When a recipe calls for minced or chopped garlic, can I use a garlic press‚ or bottled pre-chopped garlic?  

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Photo: Beau Gustafson; Styling: Mindi Shapiro Levine

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If you have a cooking question, our expert, Marge Perry, can answer it. Marge teaches home cooks in her classes at the Institute of Culinary Education in New York City. She is an award-winning food writer, longtime contributor for Cooking Light and a number of other leading food magazines, author of the blog A Sweet and Savory Life, columnist for Newsday, and has contributed to over 20 cookbooks.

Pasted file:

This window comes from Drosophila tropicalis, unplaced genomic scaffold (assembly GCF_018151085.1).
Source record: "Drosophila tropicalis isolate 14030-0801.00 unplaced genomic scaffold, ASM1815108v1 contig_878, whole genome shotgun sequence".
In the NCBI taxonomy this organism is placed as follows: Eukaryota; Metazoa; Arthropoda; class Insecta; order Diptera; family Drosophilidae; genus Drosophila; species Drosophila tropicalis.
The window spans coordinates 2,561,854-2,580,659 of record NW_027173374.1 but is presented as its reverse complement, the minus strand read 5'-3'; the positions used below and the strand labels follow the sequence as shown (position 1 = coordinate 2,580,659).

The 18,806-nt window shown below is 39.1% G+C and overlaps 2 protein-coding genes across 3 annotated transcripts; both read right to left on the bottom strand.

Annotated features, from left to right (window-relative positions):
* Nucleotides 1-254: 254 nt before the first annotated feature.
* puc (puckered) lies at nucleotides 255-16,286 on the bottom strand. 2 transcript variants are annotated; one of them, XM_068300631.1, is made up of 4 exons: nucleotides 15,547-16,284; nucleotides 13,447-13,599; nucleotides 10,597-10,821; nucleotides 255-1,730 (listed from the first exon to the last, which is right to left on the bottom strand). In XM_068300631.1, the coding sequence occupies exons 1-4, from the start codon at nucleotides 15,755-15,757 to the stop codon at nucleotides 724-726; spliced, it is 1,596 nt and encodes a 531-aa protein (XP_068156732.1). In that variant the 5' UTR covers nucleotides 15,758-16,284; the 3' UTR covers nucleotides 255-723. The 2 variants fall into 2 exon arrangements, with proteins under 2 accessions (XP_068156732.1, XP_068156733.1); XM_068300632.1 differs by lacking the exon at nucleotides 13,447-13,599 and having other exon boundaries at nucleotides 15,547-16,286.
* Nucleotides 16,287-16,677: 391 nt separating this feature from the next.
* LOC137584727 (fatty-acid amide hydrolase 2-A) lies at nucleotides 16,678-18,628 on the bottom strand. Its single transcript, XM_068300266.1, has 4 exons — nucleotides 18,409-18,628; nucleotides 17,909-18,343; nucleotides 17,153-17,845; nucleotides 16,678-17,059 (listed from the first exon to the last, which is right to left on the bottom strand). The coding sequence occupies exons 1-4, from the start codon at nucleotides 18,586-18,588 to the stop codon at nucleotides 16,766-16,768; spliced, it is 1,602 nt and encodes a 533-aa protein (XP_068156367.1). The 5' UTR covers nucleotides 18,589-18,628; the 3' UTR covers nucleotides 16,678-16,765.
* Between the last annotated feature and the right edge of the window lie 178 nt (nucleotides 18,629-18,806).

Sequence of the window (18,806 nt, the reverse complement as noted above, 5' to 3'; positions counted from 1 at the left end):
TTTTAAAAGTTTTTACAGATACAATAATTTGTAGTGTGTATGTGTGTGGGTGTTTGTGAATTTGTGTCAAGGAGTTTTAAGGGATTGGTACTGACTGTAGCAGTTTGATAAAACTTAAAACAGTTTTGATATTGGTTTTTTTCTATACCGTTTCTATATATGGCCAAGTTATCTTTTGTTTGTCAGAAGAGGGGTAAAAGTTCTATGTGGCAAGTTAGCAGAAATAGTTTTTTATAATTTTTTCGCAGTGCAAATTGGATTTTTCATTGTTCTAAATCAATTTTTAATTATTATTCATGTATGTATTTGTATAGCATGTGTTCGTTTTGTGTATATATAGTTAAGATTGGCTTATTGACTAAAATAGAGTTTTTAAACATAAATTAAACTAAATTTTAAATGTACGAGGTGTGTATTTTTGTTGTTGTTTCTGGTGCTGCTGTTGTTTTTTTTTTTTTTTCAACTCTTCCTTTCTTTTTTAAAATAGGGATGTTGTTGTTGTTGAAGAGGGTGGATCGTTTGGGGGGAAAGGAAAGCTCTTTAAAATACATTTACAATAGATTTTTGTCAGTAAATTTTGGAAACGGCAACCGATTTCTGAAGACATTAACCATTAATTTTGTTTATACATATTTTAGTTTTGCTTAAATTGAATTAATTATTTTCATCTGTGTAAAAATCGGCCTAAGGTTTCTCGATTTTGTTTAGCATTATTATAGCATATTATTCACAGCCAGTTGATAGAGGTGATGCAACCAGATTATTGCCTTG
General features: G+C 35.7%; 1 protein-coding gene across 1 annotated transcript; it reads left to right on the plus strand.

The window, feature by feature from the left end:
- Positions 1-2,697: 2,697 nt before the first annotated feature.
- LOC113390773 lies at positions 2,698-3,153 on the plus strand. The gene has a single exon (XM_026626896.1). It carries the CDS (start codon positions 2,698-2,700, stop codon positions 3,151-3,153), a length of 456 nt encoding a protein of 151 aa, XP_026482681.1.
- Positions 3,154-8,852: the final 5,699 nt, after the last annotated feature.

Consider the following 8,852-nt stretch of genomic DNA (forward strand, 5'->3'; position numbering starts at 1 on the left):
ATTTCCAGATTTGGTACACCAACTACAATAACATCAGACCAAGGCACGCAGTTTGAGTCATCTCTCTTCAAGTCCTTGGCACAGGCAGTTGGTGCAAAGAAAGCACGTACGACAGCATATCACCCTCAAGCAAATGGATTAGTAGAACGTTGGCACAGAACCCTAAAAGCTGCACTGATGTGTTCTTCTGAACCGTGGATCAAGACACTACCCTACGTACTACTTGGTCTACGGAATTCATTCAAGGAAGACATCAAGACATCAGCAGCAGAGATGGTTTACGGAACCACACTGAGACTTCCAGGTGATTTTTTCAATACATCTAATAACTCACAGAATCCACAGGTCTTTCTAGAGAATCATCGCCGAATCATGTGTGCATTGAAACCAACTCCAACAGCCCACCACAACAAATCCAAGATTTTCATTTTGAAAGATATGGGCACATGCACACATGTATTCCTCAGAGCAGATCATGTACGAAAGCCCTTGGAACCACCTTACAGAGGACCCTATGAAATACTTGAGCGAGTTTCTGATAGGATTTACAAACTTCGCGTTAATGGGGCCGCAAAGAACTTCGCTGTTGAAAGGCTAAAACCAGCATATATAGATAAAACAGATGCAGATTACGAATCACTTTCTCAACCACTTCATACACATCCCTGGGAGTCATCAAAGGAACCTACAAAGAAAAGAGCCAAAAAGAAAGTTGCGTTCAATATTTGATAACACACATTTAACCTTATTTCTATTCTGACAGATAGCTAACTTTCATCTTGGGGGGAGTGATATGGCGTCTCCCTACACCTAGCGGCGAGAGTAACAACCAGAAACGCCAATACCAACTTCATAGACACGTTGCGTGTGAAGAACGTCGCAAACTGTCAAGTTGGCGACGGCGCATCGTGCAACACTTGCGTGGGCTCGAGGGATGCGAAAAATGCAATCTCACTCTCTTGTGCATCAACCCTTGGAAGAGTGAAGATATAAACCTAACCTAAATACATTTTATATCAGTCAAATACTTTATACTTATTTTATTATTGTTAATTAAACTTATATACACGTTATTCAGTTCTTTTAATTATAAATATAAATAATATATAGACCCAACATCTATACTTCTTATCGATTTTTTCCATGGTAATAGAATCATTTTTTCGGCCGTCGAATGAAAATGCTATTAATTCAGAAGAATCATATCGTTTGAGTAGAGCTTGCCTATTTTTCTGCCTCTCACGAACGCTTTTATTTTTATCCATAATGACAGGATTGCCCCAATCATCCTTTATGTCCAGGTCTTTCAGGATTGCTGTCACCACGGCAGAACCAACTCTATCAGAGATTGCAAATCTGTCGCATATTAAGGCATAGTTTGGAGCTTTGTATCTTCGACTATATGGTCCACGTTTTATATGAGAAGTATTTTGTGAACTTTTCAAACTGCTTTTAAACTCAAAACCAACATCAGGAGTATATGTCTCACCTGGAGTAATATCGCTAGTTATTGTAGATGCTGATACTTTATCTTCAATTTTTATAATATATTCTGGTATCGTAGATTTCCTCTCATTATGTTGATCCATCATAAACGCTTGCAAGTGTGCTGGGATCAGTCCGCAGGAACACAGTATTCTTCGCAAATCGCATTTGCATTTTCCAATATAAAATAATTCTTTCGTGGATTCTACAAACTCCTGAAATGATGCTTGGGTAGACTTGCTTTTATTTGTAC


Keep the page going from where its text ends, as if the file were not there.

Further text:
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First, the difference between minced and chopped garlic can have a big impact on your cooked dish. A "mince" is finer than a "chop", and here's why it matters. If you use chopped garlic, which is bigger, in a dish that calls for minced and doesn't cook very long, you will likely be eating raw and pungent garlic.

A garlic press makes a paste of the garlic with more of the garlic oils released. Very finely chopped, or minced garlic is less than 1/16 inch in diameter, like course cornmeal. Chopped garlic is typically no more than an 1/8 inch.

The good news is that many grocery stores now sell bottled minced and chopped garlic. While nothing beats fresh, when the garlic is a seasoning and not a major source of the flavor of the dish, the bottled makes a decent short-cut. Just be sure to read labels and look for the brand with little or no added ingredients.

See 7 Ways with Garlicfor a variety of uses for garlic.

Marge Perry
Aug, 2010
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